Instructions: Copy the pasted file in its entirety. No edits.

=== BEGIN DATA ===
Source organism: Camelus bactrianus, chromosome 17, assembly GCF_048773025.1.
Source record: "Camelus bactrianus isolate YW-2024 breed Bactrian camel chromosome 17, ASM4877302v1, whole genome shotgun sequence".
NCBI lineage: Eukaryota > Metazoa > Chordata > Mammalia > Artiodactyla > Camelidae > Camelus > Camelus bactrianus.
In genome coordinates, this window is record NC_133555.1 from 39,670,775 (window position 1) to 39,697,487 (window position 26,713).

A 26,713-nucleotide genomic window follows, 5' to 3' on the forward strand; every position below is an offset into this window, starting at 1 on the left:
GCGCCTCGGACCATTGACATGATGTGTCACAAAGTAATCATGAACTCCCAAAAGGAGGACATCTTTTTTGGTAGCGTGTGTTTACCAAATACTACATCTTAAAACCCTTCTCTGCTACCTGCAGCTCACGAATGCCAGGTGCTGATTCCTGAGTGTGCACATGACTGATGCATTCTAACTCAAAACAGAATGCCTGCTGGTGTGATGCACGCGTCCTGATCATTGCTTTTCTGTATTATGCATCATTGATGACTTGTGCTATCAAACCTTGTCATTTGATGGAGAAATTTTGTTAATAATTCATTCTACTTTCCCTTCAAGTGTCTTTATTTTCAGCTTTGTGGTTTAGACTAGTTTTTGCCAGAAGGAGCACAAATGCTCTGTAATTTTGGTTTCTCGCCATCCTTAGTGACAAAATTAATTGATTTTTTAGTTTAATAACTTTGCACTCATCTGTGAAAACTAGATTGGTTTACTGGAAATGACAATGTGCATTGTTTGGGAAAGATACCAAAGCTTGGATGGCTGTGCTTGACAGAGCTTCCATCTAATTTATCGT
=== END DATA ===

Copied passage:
Source organism: Camelus bactrianus, chromosome 17, assembly GCF_048773025.1.
Source record: "Camelus bactrianus isolate YW-2024 breed Bactrian camel chromosome 17, ASM4877302v1, whole genome shotgun sequence".
NCBI lineage: Eukaryota > Metazoa > Chordata > Mammalia > Artiodactyla > Camelidae > Camelus > Camelus bactrianus.
In genome coordinates, this window is record NC_133555.1 from 39,670,775 (window position 1) to 39,697,487 (window position 26,713).

A 26,713-nucleotide genomic window follows, 5' to 3' on the forward strand; every position below is an offset into this window, starting at 1 on the left:
GCGCCTCGGACCATTGACATGATGTGTCACAAAGTAATCATGAACTCCCAAAAGGAGGACATCTTTTTTGGTAGCGTGTGTTTACCAAATACTACATCTTAAAACCCTTCTCTGCTACCTGCAGCTCACGAATGCCAGGTGCTGATTCCTGAGTGTGCACATGACTGATGCATTCTAACTCAAAACAGAATGCCTGCTGGTGTGATGCACGCGTCCTGATCATTGCTTTTCTGTATTATGCATCATTGATGACTTGTGCTATCAAACCTTGTCATTTGATGGAGAAATTTTGTTAATAATTCATTCTACTTTCCCTTCAAGTGTCTTTATTTTCAGCTTTGTGGTTTAGACTAGTTTTTGCCAGAAGGAGCACAAATGCTCTGTAATTTTGGTTTCTCGCCATCCTTAGTGACAAAATTAATTGATTTTTTAGTTTAATAACTTTGCACTCATCTGTGAAAACTAGATTGGTTTACTGGAAATGACAATGTGCATTGTTTGGGAAAGATACCAAAGCTTGGATGGCTGTGCTTGACAGAGCTTCCATCTAATTTATCGT